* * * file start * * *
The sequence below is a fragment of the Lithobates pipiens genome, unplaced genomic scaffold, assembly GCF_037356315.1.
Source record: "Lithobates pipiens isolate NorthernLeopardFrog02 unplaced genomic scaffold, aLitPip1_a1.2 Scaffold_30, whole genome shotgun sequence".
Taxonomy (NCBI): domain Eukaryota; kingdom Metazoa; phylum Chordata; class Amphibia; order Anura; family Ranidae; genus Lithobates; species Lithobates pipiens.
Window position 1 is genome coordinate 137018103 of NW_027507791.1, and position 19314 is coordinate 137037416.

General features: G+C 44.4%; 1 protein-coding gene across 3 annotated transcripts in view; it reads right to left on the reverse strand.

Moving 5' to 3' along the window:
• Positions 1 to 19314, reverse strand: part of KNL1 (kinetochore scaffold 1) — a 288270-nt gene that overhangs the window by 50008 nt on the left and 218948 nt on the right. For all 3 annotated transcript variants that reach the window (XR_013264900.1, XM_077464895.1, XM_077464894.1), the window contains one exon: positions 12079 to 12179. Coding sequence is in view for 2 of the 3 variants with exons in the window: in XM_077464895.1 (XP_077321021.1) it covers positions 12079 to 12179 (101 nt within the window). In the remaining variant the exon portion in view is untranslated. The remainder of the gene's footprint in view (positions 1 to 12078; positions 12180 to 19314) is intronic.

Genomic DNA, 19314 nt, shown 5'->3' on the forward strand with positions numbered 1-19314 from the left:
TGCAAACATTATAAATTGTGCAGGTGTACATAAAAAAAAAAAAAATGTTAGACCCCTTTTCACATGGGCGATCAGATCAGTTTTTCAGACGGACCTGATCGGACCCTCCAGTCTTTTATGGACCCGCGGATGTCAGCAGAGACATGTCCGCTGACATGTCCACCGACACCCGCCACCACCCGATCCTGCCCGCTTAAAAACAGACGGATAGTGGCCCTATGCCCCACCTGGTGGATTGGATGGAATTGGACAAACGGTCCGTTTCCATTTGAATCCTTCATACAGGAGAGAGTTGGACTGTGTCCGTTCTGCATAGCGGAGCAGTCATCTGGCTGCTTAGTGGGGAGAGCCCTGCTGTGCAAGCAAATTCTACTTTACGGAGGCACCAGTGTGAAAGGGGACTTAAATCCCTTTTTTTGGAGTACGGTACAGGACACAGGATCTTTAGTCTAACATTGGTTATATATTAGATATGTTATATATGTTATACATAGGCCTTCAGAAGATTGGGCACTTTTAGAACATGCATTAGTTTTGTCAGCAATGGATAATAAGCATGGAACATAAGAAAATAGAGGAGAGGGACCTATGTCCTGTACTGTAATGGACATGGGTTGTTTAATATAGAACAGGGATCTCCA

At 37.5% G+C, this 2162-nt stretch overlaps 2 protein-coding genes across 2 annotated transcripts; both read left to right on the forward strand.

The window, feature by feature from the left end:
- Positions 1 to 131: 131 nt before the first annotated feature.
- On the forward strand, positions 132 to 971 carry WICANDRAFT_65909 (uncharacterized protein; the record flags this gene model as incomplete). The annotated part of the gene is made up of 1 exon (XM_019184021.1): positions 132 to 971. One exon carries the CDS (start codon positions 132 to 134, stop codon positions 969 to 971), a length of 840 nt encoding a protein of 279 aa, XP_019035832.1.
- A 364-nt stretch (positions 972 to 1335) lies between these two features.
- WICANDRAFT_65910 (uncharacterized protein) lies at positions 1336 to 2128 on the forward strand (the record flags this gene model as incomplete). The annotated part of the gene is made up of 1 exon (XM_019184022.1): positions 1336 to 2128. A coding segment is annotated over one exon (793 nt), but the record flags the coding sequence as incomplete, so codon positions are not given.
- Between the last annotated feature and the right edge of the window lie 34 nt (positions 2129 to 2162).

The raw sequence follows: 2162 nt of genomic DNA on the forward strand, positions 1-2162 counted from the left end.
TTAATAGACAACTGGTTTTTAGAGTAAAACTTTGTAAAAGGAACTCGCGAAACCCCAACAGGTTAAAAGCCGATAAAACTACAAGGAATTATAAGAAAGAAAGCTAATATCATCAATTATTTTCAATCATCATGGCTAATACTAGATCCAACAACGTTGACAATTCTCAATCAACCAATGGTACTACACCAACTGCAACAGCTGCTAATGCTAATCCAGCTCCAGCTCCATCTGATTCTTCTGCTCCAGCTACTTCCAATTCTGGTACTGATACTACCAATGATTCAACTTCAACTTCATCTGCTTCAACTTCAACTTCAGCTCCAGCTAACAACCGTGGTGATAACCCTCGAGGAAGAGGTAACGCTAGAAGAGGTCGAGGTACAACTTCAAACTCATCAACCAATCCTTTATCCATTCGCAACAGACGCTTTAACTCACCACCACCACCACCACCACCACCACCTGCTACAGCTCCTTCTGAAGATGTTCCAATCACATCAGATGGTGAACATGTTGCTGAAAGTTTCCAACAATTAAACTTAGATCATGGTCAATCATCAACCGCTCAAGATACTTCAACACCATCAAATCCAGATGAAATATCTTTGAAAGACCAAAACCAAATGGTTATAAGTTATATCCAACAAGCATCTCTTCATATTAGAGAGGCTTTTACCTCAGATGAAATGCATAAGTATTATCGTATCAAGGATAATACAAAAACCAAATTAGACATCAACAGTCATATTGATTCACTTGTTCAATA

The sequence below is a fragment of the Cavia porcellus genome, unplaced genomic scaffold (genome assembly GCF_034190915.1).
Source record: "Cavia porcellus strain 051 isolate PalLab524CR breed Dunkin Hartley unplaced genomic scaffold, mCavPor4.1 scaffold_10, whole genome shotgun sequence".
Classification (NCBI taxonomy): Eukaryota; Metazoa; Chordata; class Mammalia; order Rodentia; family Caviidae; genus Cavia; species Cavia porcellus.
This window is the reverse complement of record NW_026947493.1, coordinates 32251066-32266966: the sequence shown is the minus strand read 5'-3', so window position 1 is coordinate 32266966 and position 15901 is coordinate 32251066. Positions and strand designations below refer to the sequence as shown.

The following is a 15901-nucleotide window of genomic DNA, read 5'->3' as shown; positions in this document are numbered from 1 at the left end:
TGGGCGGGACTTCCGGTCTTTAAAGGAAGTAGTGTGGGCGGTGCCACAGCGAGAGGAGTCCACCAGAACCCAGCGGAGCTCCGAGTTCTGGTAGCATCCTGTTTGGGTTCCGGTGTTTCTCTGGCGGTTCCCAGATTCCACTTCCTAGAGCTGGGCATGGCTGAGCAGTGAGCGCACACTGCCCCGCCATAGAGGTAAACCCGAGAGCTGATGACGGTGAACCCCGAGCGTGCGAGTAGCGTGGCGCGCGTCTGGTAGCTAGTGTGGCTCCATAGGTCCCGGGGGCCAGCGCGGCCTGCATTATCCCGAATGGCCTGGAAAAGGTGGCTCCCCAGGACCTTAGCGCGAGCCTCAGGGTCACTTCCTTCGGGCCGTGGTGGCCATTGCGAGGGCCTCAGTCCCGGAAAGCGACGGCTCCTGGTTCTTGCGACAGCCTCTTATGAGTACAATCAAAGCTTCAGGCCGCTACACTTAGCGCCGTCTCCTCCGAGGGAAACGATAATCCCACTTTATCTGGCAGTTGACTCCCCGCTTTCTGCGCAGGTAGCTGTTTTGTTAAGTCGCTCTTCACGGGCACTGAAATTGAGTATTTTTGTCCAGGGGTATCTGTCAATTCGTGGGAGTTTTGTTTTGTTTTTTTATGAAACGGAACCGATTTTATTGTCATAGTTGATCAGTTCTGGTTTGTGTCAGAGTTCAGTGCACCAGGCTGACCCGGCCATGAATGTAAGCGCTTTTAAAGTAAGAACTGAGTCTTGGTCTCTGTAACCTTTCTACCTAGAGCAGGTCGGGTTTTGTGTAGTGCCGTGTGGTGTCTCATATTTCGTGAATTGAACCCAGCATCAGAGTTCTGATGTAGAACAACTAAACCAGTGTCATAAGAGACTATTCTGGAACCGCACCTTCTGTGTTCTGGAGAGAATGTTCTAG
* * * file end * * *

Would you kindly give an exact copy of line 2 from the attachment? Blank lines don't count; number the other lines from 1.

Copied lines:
Source record: "Lithobates pipiens isolate NorthernLeopardFrog02 unplaced genomic scaffold, aLitPip1_a1.2 Scaffold_30, whole genome shotgun sequence".